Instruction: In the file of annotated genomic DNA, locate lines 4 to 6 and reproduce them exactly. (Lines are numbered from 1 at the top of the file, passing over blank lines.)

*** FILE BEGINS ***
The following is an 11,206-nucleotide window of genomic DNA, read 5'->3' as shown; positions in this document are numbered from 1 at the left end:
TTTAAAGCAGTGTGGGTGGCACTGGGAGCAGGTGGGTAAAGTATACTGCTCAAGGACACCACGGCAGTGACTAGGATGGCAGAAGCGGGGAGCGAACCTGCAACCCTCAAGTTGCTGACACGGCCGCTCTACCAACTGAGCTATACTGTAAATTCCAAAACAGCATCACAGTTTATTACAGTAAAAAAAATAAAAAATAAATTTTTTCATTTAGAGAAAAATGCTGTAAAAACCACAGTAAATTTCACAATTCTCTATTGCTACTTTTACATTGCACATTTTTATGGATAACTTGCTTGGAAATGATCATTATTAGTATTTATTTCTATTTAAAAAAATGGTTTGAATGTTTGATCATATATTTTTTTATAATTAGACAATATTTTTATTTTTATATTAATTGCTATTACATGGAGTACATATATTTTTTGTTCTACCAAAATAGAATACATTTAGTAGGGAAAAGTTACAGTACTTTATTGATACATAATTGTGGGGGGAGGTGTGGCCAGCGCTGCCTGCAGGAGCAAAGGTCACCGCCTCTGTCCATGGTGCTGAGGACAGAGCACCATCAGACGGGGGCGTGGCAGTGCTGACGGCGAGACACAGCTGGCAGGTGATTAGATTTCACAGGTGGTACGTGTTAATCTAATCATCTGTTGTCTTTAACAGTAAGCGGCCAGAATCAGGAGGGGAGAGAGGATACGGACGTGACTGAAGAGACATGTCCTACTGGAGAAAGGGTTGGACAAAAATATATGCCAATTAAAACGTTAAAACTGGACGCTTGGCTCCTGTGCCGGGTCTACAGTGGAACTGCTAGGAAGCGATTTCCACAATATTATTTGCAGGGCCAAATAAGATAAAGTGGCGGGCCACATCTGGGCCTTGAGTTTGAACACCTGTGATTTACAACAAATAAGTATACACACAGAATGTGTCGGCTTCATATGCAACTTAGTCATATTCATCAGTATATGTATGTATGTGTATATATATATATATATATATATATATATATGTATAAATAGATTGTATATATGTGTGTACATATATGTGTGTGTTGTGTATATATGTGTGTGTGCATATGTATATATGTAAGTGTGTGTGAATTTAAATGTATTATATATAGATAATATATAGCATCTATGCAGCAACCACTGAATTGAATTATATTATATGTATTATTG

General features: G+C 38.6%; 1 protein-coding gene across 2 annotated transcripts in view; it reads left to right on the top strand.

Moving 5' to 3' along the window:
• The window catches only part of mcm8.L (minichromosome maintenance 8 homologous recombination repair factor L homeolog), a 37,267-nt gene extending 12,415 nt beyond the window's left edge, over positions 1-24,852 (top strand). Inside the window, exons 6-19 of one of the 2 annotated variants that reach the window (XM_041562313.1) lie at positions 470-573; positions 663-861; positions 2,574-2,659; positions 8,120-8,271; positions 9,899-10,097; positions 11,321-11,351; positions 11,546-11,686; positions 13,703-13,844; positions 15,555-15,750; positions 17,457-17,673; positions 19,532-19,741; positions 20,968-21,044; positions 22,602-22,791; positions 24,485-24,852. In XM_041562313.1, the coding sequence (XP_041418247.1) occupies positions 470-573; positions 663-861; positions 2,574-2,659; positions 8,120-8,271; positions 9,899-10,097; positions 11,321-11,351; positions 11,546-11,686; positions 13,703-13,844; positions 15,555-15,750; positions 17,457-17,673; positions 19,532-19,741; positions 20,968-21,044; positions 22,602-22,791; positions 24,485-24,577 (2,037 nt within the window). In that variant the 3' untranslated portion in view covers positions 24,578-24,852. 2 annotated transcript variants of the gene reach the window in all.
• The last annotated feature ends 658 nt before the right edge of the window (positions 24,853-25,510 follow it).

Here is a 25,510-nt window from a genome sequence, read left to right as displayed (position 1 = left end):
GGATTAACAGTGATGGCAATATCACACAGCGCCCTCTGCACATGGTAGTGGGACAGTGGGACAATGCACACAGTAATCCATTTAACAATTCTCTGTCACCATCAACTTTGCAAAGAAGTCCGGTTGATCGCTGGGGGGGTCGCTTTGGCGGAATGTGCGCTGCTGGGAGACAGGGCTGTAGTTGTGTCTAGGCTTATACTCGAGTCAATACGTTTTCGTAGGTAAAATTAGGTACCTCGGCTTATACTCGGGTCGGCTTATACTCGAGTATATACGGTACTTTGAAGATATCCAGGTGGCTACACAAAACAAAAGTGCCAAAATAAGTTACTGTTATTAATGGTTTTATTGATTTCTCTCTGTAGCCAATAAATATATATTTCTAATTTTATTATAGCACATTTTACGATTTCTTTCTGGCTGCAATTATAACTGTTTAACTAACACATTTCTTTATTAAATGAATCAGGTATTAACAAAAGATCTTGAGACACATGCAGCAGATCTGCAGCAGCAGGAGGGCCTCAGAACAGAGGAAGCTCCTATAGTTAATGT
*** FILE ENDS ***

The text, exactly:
Moving 5' to 3' along the window:
• The window catches only part of mcm8.L (minichromosome maintenance 8 homologous recombination repair factor L homeolog), a 37,267-nt gene extending 12,415 nt beyond the window's left edge, over positions 1-24,852 (top strand). Inside the window, exons 6-19 of one of the 2 annotated variants that reach the window (XM_041562313.1) lie at positions 470-573; positions 663-861; positions 2,574-2,659; positions 8,120-8,271; positions 9,899-10,097; positions 11,321-11,351; positions 11,546-11,686; positions 13,703-13,844; positions 15,555-15,750; positions 17,457-17,673; positions 19,532-19,741; positions 20,968-21,044; positions 22,602-22,791; positions 24,485-24,852. In XM_041562313.1, the coding sequence (XP_041418247.1) occupies positions 470-573; positions 663-861; positions 2,574-2,659; positions 8,120-8,271; positions 9,899-10,097; positions 11,321-11,351; positions 11,546-11,686; positions 13,703-13,844; positions 15,555-15,750; positions 17,457-17,673; positions 19,532-19,741; positions 20,968-21,044; positions 22,602-22,791; positions 24,485-24,577 (2,037 nt within the window). In that variant the 3' untranslated portion in view covers positions 24,578-24,852. 2 annotated transcript variants of the gene reach the window in all.
• The last annotated feature ends 658 nt before the right edge of the window (positions 24,853-25,510 follow it).